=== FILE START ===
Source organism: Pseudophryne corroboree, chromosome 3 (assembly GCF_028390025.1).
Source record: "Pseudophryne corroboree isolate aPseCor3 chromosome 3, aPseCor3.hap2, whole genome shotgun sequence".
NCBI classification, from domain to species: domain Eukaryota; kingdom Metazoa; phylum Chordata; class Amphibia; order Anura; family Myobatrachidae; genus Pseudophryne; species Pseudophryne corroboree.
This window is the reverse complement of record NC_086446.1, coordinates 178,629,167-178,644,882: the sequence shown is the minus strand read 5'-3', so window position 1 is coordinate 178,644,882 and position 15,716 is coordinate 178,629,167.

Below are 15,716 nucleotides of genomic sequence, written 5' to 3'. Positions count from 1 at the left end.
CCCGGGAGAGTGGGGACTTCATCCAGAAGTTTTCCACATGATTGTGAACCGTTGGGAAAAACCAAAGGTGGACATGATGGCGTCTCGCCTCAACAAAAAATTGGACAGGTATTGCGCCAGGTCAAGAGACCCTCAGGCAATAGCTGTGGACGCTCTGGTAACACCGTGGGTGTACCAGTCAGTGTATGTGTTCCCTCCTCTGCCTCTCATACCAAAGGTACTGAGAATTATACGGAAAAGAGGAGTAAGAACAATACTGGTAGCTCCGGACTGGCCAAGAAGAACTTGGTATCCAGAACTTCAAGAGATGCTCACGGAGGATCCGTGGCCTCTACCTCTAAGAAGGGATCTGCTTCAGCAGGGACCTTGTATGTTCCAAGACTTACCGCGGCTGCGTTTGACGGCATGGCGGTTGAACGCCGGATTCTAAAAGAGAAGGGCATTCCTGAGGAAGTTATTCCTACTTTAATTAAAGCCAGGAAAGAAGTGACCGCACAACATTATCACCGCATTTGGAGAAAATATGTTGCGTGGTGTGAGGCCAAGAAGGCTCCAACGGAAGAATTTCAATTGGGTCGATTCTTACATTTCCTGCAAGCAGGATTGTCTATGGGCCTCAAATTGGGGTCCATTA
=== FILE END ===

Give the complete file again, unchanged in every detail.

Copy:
Source organism: Pseudophryne corroboree, chromosome 3 (assembly GCF_028390025.1).
Source record: "Pseudophryne corroboree isolate aPseCor3 chromosome 3, aPseCor3.hap2, whole genome shotgun sequence".
NCBI classification, from domain to species: domain Eukaryota; kingdom Metazoa; phylum Chordata; class Amphibia; order Anura; family Myobatrachidae; genus Pseudophryne; species Pseudophryne corroboree.
This window is the reverse complement of record NC_086446.1, coordinates 178,629,167-178,644,882: the sequence shown is the minus strand read 5'-3', so window position 1 is coordinate 178,644,882 and position 15,716 is coordinate 178,629,167.

Below are 15,716 nucleotides of genomic sequence, written 5' to 3'. Positions count from 1 at the left end.
CCCGGGAGAGTGGGGACTTCATCCAGAAGTTTTCCACATGATTGTGAACCGTTGGGAAAAACCAAAGGTGGACATGATGGCGTCTCGCCTCAACAAAAAATTGGACAGGTATTGCGCCAGGTCAAGAGACCCTCAGGCAATAGCTGTGGACGCTCTGGTAACACCGTGGGTGTACCAGTCAGTGTATGTGTTCCCTCCTCTGCCTCTCATACCAAAGGTACTGAGAATTATACGGAAAAGAGGAGTAAGAACAATACTGGTAGCTCCGGACTGGCCAAGAAGAACTTGGTATCCAGAACTTCAAGAGATGCTCACGGAGGATCCGTGGCCTCTACCTCTAAGAAGGGATCTGCTTCAGCAGGGACCTTGTATGTTCCAAGACTTACCGCGGCTGCGTTTGACGGCATGGCGGTTGAACGCCGGATTCTAAAAGAGAAGGGCATTCCTGAGGAAGTTATTCCTACTTTAATTAAAGCCAGGAAAGAAGTGACCGCACAACATTATCACCGCATTTGGAGAAAATATGTTGCGTGGTGTGAGGCCAAGAAGGCTCCAACGGAAGAATTTCAATTGGGTCGATTCTTACATTTCCTGCAAGCAGGATTGTCTATGGGCCTCAAATTGGGGTCCATTA